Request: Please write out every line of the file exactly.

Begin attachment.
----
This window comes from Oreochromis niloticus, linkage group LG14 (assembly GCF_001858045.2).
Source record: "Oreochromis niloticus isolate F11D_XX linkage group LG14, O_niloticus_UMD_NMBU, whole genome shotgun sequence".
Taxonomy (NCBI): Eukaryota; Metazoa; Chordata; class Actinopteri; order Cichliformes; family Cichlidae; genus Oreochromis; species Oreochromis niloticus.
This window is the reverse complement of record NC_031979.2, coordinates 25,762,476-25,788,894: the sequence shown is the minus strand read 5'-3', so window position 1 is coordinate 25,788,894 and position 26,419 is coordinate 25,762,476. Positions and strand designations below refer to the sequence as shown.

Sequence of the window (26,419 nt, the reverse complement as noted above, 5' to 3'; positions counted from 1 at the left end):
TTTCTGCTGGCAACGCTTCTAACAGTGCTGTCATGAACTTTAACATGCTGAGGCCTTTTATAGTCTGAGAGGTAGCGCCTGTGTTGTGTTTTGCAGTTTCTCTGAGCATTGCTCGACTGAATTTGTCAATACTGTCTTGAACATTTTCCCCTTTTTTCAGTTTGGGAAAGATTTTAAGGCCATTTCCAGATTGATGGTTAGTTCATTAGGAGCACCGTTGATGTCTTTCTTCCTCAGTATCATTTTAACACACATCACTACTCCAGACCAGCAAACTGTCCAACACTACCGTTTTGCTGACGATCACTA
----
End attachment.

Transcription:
This window comes from Oreochromis niloticus, linkage group LG14 (assembly GCF_001858045.2).
Source record: "Oreochromis niloticus isolate F11D_XX linkage group LG14, O_niloticus_UMD_NMBU, whole genome shotgun sequence".
Taxonomy (NCBI): Eukaryota; Metazoa; Chordata; class Actinopteri; order Cichliformes; family Cichlidae; genus Oreochromis; species Oreochromis niloticus.
This window is the reverse complement of record NC_031979.2, coordinates 25,762,476-25,788,894: the sequence shown is the minus strand read 5'-3', so window position 1 is coordinate 25,788,894 and position 26,419 is coordinate 25,762,476. Positions and strand designations below refer to the sequence as shown.

Sequence of the window (26,419 nt, the reverse complement as noted above, 5' to 3'; positions counted from 1 at the left end):
TTTCTGCTGGCAACGCTTCTAACAGTGCTGTCATGAACTTTAACATGCTGAGGCCTTTTATAGTCTGAGAGGTAGCGCCTGTGTTGTGTTTTGCAGTTTCTCTGAGCATTGCTCGACTGAATTTGTCAATACTGTCTTGAACATTTTCCCCTTTTTTCAGTTTGGGAAAGATTTTAAGGCCATTTCCAGATTGATGGTTAGTTCATTAGGAGCACCGTTGATGTCTTTCTTCCTCAGTATCATTTTAACACACATCACTACTCCAGACCAGCAAACTGTCCAACACTACCGTTTTGCTGACGATCACTA